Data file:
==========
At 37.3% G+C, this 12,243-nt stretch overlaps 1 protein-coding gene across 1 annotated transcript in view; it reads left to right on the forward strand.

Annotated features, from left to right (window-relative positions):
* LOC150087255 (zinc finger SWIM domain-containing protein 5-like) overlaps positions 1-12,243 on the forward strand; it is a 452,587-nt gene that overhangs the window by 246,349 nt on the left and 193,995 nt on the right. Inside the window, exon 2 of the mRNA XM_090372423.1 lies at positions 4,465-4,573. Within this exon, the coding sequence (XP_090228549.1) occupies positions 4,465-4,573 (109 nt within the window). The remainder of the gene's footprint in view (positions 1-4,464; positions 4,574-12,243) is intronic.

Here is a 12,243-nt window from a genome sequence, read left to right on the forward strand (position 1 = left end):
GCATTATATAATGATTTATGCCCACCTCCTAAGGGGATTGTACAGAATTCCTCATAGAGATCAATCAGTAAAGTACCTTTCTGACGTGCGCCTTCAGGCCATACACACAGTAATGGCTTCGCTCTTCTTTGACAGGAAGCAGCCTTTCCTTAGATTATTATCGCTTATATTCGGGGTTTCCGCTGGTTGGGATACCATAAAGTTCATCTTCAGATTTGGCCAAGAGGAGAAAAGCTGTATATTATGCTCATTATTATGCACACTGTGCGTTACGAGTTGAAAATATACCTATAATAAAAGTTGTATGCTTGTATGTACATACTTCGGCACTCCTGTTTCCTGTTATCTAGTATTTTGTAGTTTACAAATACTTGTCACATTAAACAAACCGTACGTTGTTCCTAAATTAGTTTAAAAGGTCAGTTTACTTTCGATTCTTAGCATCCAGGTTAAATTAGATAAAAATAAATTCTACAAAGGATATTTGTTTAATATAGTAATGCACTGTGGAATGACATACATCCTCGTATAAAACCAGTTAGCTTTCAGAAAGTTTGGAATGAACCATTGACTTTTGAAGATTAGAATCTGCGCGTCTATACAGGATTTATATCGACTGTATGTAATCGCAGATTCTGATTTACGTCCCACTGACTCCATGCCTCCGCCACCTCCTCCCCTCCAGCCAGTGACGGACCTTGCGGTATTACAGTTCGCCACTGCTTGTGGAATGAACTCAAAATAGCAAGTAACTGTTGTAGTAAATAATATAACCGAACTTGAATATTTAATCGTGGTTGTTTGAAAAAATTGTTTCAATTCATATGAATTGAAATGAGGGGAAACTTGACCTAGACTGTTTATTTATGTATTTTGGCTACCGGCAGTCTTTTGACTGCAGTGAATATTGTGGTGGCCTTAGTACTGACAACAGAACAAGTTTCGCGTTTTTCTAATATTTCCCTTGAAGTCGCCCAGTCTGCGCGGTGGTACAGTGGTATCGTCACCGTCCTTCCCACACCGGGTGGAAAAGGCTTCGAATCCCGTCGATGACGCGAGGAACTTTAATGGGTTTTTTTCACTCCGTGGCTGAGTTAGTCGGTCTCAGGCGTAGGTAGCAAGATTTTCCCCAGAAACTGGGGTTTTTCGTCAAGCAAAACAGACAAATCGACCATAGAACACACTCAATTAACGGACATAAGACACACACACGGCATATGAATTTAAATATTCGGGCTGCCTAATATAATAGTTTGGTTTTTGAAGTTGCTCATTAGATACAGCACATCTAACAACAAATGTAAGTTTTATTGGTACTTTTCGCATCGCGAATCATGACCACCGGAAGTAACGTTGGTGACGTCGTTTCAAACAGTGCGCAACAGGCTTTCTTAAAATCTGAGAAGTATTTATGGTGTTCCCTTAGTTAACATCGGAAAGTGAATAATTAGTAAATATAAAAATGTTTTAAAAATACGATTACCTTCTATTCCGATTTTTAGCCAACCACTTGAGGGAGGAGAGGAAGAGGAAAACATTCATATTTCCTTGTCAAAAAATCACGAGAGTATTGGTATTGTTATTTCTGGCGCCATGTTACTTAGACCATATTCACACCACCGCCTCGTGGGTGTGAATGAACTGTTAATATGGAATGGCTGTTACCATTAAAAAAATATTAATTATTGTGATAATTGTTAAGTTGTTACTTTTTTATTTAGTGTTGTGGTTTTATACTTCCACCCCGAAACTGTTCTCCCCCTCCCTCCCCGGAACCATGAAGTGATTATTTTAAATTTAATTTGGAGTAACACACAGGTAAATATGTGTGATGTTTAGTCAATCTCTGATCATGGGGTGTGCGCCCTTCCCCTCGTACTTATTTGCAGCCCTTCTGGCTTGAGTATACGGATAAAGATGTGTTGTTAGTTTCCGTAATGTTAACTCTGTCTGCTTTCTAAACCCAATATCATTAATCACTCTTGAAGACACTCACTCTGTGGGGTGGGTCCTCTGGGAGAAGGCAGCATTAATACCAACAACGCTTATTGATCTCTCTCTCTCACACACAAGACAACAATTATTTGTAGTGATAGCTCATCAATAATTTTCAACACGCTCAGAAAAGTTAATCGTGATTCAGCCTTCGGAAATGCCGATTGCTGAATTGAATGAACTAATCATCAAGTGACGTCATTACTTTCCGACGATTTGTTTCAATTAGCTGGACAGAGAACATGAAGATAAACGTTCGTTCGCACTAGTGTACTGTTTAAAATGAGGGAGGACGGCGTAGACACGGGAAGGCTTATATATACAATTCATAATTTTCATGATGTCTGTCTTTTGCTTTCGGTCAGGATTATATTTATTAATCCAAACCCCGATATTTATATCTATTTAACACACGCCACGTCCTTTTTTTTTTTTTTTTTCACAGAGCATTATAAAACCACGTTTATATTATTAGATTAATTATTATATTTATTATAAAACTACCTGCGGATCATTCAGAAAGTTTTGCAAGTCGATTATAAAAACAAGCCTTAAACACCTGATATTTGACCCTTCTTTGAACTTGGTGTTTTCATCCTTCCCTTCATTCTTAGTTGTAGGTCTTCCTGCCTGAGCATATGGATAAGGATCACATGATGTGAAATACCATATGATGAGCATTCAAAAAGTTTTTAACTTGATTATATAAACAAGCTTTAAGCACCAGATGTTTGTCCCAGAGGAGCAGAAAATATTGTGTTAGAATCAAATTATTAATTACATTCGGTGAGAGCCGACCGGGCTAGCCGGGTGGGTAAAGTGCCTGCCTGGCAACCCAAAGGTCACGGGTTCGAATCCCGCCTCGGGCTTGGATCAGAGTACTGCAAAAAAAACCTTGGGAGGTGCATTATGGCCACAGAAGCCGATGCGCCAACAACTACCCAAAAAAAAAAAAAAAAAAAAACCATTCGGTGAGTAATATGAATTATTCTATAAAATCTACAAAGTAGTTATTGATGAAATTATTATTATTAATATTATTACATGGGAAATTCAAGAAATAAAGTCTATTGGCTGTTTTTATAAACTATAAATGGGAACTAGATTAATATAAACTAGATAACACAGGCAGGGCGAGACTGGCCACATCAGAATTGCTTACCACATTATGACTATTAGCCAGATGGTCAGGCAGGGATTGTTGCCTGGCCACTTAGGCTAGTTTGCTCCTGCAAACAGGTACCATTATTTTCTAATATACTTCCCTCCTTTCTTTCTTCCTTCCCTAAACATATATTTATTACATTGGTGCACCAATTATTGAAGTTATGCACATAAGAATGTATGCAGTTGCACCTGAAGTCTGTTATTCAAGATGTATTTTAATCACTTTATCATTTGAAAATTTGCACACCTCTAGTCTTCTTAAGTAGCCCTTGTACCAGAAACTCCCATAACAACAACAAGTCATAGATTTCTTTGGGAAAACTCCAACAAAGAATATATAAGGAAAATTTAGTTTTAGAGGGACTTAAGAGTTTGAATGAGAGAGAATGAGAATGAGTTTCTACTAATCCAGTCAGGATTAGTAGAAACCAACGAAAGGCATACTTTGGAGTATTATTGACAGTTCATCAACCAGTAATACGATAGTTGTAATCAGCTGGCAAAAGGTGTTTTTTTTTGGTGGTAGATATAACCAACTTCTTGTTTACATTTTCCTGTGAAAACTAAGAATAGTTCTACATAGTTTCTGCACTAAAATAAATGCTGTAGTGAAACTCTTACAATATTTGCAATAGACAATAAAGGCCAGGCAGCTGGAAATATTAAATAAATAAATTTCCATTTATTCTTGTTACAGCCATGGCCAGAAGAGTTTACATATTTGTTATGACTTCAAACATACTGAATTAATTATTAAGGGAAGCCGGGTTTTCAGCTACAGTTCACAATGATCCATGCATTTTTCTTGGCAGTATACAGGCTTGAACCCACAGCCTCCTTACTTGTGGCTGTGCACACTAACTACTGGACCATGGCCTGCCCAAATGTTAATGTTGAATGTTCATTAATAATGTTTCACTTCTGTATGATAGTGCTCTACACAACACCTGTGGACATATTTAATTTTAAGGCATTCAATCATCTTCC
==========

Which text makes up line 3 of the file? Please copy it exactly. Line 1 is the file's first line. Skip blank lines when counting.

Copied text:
* LOC150087255 (zinc finger SWIM domain-containing protein 5-like) overlaps positions 1-12,243 on the forward strand; it is a 452,587-nt gene that overhangs the window by 246,349 nt on the left and 193,995 nt on the right. Inside the window, exon 2 of the mRNA XM_090372423.1 lies at positions 4,465-4,573. Within this exon, the coding sequence (XP_090228549.1) occupies positions 4,465-4,573 (109 nt within the window). The remainder of the gene's footprint in view (positions 1-4,464; positions 4,574-12,243) is intronic.